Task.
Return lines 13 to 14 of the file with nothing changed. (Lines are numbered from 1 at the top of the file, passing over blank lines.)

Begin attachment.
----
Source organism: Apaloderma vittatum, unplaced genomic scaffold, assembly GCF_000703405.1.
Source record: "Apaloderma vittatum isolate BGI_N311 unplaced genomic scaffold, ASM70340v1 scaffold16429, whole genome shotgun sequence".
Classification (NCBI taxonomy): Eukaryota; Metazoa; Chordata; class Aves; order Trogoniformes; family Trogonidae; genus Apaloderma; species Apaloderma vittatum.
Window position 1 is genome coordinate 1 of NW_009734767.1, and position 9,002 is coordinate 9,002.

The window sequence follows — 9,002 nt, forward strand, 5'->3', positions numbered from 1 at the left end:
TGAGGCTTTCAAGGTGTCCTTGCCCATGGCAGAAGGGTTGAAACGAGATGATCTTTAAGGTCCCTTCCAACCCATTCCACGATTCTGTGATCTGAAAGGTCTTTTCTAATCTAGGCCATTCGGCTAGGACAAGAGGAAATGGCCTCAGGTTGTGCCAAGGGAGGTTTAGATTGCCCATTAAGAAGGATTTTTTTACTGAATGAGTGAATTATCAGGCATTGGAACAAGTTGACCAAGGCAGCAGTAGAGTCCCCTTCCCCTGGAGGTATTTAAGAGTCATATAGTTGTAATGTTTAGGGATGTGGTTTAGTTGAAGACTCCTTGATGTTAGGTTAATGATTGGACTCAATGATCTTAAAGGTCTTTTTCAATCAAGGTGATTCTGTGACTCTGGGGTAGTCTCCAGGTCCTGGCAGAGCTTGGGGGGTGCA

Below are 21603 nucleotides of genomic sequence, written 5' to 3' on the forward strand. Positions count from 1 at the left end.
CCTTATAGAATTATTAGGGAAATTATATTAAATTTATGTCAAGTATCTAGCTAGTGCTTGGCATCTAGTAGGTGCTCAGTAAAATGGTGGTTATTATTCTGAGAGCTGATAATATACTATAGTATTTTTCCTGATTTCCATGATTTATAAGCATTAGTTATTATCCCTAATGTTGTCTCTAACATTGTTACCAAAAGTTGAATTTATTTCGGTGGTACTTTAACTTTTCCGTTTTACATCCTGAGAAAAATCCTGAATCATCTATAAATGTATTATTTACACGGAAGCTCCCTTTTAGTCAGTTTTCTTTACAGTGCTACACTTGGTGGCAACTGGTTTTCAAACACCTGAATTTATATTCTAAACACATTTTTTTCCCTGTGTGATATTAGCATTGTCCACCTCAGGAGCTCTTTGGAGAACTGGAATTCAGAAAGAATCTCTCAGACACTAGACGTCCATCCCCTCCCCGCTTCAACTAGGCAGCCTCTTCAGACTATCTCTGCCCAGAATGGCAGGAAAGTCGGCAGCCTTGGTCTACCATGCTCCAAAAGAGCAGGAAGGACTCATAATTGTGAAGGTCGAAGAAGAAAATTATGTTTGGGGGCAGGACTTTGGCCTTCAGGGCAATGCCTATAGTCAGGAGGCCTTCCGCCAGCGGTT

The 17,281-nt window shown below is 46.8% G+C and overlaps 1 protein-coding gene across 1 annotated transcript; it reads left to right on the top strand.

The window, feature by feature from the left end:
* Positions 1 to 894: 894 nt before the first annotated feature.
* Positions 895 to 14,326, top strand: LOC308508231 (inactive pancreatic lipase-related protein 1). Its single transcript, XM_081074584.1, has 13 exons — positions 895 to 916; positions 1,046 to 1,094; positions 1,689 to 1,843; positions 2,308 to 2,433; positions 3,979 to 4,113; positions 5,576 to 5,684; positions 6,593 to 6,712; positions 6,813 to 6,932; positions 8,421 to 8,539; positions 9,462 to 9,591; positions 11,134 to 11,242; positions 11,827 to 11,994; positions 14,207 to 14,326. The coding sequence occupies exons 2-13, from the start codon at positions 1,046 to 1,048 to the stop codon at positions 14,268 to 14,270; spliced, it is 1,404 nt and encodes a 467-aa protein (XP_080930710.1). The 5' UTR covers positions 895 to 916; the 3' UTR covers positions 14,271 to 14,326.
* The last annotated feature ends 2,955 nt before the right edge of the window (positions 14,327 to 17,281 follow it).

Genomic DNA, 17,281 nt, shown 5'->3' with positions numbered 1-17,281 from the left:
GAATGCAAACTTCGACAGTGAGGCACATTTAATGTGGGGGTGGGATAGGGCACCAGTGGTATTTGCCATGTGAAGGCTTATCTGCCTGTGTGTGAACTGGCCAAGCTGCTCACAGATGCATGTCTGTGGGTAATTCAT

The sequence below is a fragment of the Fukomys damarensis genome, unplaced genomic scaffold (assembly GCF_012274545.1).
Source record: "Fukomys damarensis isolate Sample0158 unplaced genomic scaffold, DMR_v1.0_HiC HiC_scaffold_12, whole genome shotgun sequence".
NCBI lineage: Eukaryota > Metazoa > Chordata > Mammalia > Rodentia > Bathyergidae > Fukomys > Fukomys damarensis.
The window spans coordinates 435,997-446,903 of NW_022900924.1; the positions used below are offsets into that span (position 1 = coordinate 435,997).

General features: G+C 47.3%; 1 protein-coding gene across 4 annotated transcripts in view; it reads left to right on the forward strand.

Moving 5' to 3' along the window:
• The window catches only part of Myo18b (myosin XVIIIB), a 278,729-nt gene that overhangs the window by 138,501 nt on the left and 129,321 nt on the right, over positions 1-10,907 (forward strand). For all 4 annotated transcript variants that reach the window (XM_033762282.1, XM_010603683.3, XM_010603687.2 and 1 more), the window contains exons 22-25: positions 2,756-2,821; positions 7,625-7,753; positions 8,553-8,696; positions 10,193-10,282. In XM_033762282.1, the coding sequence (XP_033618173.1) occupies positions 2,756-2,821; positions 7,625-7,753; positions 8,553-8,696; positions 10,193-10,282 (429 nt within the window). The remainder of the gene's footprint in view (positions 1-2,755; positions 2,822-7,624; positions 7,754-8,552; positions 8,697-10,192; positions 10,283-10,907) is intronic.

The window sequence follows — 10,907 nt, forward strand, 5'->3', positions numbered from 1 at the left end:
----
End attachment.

* The last annotated feature ends 2,955 nt before the right edge of the window (positions 14,327 to 17,281 follow it).

Genomic DNA, 17,281 nt, shown 5'->3' with positions numbered 1-17,281 from the left: